As the leaves have fallen and the weather turns into chilly winds and snow, many outdoor activities for our children are curtailed. The great energy release of the outdoors is much more limited, and it becomes important to have indoor activities for the whole family that are stimulating and fun.
Of course, we don’t want to abandon the outdoors completely! Brisk walks, trips to ice skate at Red Arrow Park or Cathedral Square, sledding at Currie Park or Water Tower Hill, skiing cross country or downhill at many parks, and frolicking in the snow are beneficial and fun, especially when followed by a cup of hot chocolate! These are naturally time limited though, so preparing for indoor activities is important.
This provides a great opportunity for family bonding as well as building your child’s capacity to occupy oneself independently without reliance on video games. If at all possible, try to create a space in your home where there are few worries about things breaking – a play room so to speak, with a portable table and chairs but otherwise more open. It doesn’t have to be huge, but rather less damage prone! This opens up use of balloons, Nerf balls and Nerf guns if you’re so inclined. Balloon “volleyball”, with tape or a foam floor designating boundaries for each player, has many cooperative or competitive variations that release energy while building body in space awareness, self-control and teamwork. Similarly, a Nerf ball can be used cooperatively, with the goal of keeping it in the air (while staying in your designated area) or competitively through old-fashioned dodgeball, or used with a racket to bounce off a wall back and forth. With many balls, an indoor version of the game “Get Your Trash Off my Yard” is fun, in which each side has an equal number of balls to start, and then there’s a frenzy to get all he balls on one side.
Board games and activities that promote mutual problem solving and communication can be both fun and beneficial. Starting in the mid-1980’s, a Canadian company called Family Pastimes pioneered the concept of board games that are entirely cooperative in nature. Winning is defined as either everybody wins or nobody wins, or in terms of what was accomplished before the game ended. All feature a combination of luck with strategy and planning between the players. For younger kids, The Sleeping Grump or The Princess Game are favorites. (Don’t worry boys, you get to play as brave knights saving the Princess from a magic spell!) For older kids, Mountaineering involves the actual barriers to climbing Mount Everest with the need to work together and plan to survive. Many games have themes important to us all – cleaning up pollution, enjoying nature without harming the habitat of wild animals or helping out others in need. Their games are mostly available through their website or Amazon. More recently, a company called Peaceable Kingdom has taken up the idea of cooperative games. Hoot Owl Hoot and Dragon Dash are particularly fun for younger kids, while Caldron Quest is great for older children. ALL of these are also fun and engaging for parents!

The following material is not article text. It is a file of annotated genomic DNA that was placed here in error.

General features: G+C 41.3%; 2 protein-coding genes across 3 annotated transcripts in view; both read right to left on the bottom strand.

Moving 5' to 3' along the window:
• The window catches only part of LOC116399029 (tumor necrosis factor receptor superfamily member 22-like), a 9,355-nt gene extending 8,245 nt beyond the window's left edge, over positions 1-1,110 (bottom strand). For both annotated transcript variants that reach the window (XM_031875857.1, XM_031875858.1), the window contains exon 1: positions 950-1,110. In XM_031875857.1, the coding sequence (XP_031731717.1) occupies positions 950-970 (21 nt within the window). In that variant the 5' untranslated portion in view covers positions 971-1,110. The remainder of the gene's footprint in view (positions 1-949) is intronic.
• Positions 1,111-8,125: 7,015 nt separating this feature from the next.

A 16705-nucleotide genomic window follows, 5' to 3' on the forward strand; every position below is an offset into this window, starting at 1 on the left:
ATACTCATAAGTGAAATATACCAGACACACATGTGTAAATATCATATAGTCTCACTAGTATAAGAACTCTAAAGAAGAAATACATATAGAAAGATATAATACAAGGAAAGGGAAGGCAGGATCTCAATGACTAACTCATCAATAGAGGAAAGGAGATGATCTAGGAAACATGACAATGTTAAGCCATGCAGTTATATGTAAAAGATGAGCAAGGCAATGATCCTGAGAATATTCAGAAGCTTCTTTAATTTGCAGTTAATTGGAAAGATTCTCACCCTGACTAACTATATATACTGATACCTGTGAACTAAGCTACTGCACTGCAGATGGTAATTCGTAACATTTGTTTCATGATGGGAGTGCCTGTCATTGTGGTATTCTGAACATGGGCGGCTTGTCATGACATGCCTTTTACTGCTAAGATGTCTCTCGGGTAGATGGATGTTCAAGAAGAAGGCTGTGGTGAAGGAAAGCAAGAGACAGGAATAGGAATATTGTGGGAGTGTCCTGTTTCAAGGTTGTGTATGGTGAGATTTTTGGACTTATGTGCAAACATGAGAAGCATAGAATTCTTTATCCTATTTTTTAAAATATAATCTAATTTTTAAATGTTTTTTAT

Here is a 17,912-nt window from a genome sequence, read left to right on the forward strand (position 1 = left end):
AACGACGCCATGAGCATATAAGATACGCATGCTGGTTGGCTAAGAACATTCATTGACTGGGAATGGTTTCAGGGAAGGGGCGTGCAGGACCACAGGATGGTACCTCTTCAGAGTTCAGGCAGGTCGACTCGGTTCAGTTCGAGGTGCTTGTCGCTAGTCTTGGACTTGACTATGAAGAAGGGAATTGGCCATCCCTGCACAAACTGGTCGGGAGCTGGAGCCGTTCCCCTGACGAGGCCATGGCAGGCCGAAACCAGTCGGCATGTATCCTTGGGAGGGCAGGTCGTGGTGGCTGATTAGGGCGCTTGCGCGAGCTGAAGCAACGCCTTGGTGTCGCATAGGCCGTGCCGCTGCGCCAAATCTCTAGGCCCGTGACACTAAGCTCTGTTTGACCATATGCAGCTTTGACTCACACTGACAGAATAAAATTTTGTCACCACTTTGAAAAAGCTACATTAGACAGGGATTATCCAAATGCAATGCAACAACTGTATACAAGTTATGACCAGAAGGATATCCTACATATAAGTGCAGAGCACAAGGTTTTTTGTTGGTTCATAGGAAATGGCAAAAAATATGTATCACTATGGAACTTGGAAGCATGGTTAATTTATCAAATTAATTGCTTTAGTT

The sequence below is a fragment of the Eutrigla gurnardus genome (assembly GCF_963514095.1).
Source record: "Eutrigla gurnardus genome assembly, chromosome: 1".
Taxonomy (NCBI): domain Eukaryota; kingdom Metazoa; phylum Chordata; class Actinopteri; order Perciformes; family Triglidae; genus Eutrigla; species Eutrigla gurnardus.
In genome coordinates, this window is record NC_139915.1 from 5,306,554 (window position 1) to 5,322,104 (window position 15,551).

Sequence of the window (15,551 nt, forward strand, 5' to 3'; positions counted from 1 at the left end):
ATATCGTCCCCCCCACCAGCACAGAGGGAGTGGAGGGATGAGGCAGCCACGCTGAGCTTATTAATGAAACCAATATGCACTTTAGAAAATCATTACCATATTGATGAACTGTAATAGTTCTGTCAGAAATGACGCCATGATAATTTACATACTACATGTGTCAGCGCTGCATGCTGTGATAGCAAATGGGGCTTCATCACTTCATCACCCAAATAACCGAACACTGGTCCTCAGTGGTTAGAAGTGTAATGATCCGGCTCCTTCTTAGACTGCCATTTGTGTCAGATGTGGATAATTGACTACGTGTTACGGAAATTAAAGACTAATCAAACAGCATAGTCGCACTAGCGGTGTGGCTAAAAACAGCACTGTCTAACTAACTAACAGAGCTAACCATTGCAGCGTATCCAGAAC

Despite your best efforts, sometimes kids just can’t think of what to do, and can be underfoot with complaints of “I’m bored!” Some years ago, I developed the idea of a “Bored Box” for just such occasions. Work with your child to make a list of all the various toys, games and activities they can do primarily on their own. It is often amazing at how many toys are “discovered” in this process! Put these on individual pieces of paper and place them all in an old Quaker Oats container or shoebox. Some people also put a few chores in there, just to make it interesting! The rule is, if the child complains that “there’s nothing to do”, they must pick two items out of the box and can choose to do either or both for the next half hour. On the parents’ side, you agree to make every attempt to finish up what you’re doing so that you can then spend some time together with your child doing something fun – baking cookies, having a treasure hunt or…check out the list above! After using this a few times, kids often become better at generating their own ideas or more appropriately asking when their parents will be available to do something together.
Winter can get long, but with some planning it can be a great time for all in the family to have quality time together. Do a little planning, and have a great time!
Looking for a starting point? St. Francis Children’s Center’s Family Activity Center will be open on Saturday, December 9 from 10-11:30 am for an open play for children with special needs. Escape the cold while exploring our many imaginative, sensory and gross motor toys, along with our indoor play areas.
By Dr. Rick Clark, PsyD, Child Psychologist at St. Francis Children’s Center